I meet a lot of people from various walks of life. Occasionally, I ask them if their employer has a wellness program and, if so, what do they think about it. The typical first reaction is they roll their eyes. The most common comment is that the company’s wellness program is “just another [insert unflattering adjective here] HR program.” That’s usually followed by comments best described as lampooning the programs, as in “you’re not gonna believe this but…” type of comments.

Interestingly, I meet HR executives who admit their wellness program are ineffective and costly, yet they cling to them. They usually give one of two reasons. One is that they don’t want to admit that their program is a big waste of money. Another common rational is some version of “Too many of our employees are unhealthy; we gotta do something.” (I put that in roughly the same category as, “the beatings will continue until morale improves.”) That line of thinking is bureaucracy at its worst. You would never spend your own money that way…or maybe they would?  Hmm.

I get asked, if not wellness then what? My reply is anything that might actually save money or get better care for your workers, e.g., centers of excellence and direct contracting with providers. There is some promising work on reference-based pricing and better pharmacy management. Also, I believe we may have a surge of international medical travel in the future, too, especially to places like Health City Cayman Island (HCCI), about an hour’s flight from Miami and one of the best-quality hospitals and clinics in this hemisphere. I have visited HCCI a number of times and met a number of their surgeons. They are excellent.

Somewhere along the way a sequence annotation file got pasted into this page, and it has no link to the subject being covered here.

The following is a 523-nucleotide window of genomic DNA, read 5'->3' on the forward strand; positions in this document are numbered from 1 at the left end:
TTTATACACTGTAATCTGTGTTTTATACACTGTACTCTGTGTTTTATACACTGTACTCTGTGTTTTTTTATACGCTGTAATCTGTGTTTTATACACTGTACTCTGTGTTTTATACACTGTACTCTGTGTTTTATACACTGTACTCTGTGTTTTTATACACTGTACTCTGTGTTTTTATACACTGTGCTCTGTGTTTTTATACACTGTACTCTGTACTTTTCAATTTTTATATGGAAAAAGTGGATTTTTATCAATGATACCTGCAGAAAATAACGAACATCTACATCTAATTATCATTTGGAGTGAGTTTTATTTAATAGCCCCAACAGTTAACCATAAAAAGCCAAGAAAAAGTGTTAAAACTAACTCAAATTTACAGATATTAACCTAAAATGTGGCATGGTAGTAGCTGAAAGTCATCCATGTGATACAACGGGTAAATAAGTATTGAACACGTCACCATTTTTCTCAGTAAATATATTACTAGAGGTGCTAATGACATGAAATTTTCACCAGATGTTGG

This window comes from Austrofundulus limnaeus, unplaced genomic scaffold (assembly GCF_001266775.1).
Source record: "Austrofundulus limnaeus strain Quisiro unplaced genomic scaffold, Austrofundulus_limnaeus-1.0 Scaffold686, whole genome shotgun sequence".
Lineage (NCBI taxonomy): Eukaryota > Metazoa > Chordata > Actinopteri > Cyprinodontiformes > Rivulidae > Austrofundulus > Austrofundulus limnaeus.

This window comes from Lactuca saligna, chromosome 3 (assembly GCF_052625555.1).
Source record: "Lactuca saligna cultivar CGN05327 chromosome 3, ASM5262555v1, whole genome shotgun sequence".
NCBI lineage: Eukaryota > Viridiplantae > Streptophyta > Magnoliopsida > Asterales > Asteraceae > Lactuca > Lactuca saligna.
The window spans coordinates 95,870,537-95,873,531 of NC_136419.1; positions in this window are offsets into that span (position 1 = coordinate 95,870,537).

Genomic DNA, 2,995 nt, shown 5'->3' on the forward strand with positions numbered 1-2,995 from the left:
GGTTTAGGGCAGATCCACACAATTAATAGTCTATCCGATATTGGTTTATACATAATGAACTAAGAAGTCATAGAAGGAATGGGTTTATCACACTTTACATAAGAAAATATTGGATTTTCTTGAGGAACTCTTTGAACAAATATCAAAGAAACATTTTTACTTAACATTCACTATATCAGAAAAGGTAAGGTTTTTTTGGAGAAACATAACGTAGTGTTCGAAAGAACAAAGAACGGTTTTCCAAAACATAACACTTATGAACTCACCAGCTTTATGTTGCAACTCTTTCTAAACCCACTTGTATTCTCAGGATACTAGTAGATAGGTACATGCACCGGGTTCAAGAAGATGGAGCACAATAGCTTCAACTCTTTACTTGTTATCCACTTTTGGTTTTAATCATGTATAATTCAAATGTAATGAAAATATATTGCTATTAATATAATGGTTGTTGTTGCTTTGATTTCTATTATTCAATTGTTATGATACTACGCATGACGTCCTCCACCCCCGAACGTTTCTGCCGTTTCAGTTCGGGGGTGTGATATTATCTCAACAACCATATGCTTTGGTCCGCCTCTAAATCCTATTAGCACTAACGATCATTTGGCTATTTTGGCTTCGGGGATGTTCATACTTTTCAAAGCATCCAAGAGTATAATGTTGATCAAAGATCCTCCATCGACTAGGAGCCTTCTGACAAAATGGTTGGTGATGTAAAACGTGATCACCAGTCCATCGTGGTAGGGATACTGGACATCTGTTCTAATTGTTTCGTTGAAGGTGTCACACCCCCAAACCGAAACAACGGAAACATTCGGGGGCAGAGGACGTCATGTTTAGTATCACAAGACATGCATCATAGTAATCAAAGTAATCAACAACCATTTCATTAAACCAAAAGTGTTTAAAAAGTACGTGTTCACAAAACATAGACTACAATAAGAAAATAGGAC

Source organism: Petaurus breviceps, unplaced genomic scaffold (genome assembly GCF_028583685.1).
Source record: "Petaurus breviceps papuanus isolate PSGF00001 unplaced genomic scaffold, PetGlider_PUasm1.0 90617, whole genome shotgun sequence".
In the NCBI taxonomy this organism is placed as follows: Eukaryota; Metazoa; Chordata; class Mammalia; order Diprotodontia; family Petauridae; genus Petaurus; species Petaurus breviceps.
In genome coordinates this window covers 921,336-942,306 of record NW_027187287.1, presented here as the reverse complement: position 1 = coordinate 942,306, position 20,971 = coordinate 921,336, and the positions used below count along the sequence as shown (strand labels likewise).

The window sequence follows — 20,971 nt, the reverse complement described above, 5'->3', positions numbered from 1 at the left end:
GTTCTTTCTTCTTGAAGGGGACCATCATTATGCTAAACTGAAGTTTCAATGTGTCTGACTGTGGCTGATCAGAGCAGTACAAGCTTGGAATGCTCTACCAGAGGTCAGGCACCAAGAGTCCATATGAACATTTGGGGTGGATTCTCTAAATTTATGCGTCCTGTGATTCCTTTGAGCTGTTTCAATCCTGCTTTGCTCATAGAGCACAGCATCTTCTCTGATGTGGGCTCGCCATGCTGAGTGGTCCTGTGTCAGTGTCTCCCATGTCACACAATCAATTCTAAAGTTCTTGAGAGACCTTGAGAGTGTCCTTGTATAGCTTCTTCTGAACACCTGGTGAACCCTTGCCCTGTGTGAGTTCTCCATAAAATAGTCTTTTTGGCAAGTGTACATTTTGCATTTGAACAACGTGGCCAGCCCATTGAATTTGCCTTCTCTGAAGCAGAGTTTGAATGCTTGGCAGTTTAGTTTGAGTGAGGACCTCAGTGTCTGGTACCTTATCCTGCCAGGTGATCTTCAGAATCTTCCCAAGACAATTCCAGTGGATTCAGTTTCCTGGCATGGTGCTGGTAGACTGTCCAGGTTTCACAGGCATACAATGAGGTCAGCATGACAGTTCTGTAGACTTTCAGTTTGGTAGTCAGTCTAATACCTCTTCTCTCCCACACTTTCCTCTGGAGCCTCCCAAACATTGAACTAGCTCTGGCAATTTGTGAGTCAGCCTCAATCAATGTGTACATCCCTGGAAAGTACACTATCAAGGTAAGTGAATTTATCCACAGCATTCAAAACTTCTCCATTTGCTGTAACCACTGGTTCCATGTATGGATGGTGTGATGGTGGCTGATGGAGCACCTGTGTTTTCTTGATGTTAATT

See also: EEOC Caves on Wellness Programs  

I tried various forms of wellness in my career of running large sell-insured plans. I tried to make them work, but in the end none of them were effective, and some actually drove up health costs in a way a steely-eyed CFO would quickly understand. For about half my career, I reported through the CFO chain, not HR. CFOs really get the numbers and ask the tough ROI questions.

HR executives, take note: You can increase your status and respect if you just get out of wellness. Again, it’s time to move on. While wellness at work was a noble notion and one that made sense to many on the surface, it’s time to “fess” up to your bosses. They will appreciate your message and appreciate the reduction of wasteful spending.

Tom Emerick’s latest book is An Illustrated Guide to Personal HealthFor further information on this topic, see the They Said What blog by Al Lewis and Vik Khanna.

Is Change Really Happening So Fast?

Lots of people are saying these days that the insurance industry, after essentially not ever changing, is suddenly moving too fast to follow — for instance, the recent ITL article, “Feeling Like a Keystone Cop.” But in my 37 years in the industry, insurance has evolved continuously.